WOONSOCKET — Members of the City Council juggled apology and indignation after a representative of the governor’s office was abruptly refused admittance to City Hall Monday due to the administration’s social distancing rules.
Tom Avila, a program advisor, had been placed on the agenda days earlier to talk about the pandemic relief plan for business known as PPP – for Paycheck Protection Plan.
The meeting began with confusion about whether Avila would show up, because he had a scheduling conflict. But Daniela Fairchild, a fill-in for Avila, reached the entryway to City Hall shortly after the meeting began, at which point Council President Dan Gendron was notified of her arrival via text and Public Safety Director Eugene Jalette rose from his seat in the council chambers – apparently to greet her.
“Is she coming up?” Gendron asked.
Jalette, however, returned moments later – unaccompanied – unexpectedly announcing that she would not be allowed to appear before the council, citing pandemic-related restrictions that have been in place for more than a year.
“We have a suspension here in the chambers for any outside participation,” Jalette said. “We’re going to hold true to that.”
Jalette apologized “for any confusion” and added that Fairchild offered to make a video about her presentation that the city could post to its website.
But several members of the council appeared stunned by the abrupt dismissal of a liaison from Gov. Dan McKee’s office, especially on a topic of vital interest to local businesses. The McKee administration is making similar presentations in communities around the state in a final push for applications before the PPP program sunsets at the end of the month.
Among other things, councilors said Fairchild could easily have made a live presentation in compliance with the prevailing social distancing restrictions observed by the Rhode Island Department of Health. And if it was the administration’s intent to deny her entry it had several days to advise the governor’s office before she made a wasted trip.
“Frankly I’m a bit taken aback that our guest was not allowed to come up here and speak to us and find it somewhat inconsistent with current regulations, but I think this City Hall has gone over the top as it is,” said Council Vice President John Ward. “I think it’s just wrong.”
So did Gendron.
“I’m somewhat embarrassed at what took place tonight,” the council president said.
Although councilors didn’t know it at the time, the scheduling conflict that kept Avila from keeping his date in the city was that he was also booked to make a presentation about PPP before the Town Council in North Smithfield. Avila was doing just that – in person – around the very time Fairchild was turned away from City Hall.
“You couldn’t have a tale of two cities more polarized than North Smithfield and Woonsocket when it comes to working with the governor’s liaison,” Gendron said after he found out about Avila’s appearance in the neighboring town.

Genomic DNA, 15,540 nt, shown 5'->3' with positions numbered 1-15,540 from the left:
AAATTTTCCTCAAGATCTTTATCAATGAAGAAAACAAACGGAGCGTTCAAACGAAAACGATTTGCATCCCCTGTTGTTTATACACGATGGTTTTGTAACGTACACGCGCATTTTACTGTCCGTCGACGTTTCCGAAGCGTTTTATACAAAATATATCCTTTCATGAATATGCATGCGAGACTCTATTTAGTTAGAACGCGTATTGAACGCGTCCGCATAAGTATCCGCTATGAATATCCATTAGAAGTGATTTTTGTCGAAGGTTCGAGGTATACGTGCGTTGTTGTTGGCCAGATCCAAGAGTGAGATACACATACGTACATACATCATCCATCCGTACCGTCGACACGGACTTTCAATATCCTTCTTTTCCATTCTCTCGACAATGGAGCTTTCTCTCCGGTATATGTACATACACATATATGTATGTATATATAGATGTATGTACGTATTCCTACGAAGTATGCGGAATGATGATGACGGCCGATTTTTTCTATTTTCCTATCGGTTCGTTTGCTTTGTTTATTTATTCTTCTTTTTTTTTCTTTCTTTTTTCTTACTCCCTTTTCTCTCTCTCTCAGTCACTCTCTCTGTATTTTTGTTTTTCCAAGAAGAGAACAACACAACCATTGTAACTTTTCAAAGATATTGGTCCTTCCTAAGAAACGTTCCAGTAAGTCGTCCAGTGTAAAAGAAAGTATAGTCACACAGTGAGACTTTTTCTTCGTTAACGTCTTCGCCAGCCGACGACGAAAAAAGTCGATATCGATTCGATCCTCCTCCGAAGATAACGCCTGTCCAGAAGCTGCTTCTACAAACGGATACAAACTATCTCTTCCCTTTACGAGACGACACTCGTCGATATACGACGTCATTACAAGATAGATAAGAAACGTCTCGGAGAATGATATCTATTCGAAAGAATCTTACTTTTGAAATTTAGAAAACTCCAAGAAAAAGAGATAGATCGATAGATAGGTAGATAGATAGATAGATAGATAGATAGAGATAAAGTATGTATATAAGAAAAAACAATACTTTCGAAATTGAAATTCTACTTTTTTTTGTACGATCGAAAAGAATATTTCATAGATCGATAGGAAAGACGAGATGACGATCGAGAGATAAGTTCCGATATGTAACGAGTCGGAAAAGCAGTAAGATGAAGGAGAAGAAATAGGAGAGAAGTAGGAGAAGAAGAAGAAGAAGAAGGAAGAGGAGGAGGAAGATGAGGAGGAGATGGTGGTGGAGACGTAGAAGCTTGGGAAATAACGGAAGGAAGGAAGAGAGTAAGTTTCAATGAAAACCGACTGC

Reached for comment Tuesday, however, Mayor Lisa Baldelli-Hunt defended the administration’s pandemic restrictions at City Hall as a better-safe-than-sorry precaution in the city, which has long had some of the highest rates of COVID-19 infection in the general population and, more recently, among the lowest rates of vaccination. She said Fire Chief Paul Shatraw, who is in charge of the city’s COVID-19 response, is developing a plan for reopening City Hall sometime between June 1 and July 1, and that plan will be grounded in science.
“This is something that’s in the forefront of our minds, but we have to take into account the health and well-being of the employees at City Hall, too,” she said. “Let’s not make this about politics, please.”
As for governor’s liaison, the mayor said she had no idea the city was expecting a substitute for Avila, and Gendron knew before the meeting, or should have, that he wouldn’t be allowed entry to City Hall because City Solicitor John DeSimone told him so. If someone other than Avila showed up for the meeting, it would have been inappropriate for that person to appear before the council for other reasons, she said, suggesting it would have violated the Open Meetings Act as an unadvertised agenda item.
Gendron had been gently nudging the administration to loosen the rules on the public’s admission to City Hall for weeks, but Monday’s episode marked a sharp change in tone. It also became a springboard for council members to double down on their intention to begin readmitting visitors to their meetings by the first week of June – regardless of what the city administration’s official policy is.
The timeline roughly parallels a forecast already adopted by the School Committee, which is shooting to end restrictions by May 26.
The School Committee has been meeting remotely via a digital videoconferencing platform since former Gov. Gina Raimondo (now U.S. Commerce Secretary) declared a state of emergency well over a year ago, on March 9, 2020. The council had been doing the same but had switched to live meetings with no visitors a few weeks ago. The council has also suspended the public comment portion of meetings, known as “good and welfare,” for the duration of the pandemic.
Councilors are hoping to end the suspension on public comment when live meetings resume next month. The plan dovetails with Gov. McKee’s previously announced schedule for eliminating all COVID-related restrictions on the size of indoor public gatherings, which roll back to 80 percent of capacity on Friday, May 7, and vanish completely effective May 28.
“I won’t say we will do it,” said Ward, adding, “I hope we will do it. Because I know according to regulations we can do it.”
Meanwhile, Gendron said he is aiming to reschedule a briefing on PPP from a representative of the governor’s office for another meeting on May 17.
Follow Russ Olivo on Twitter @russolivo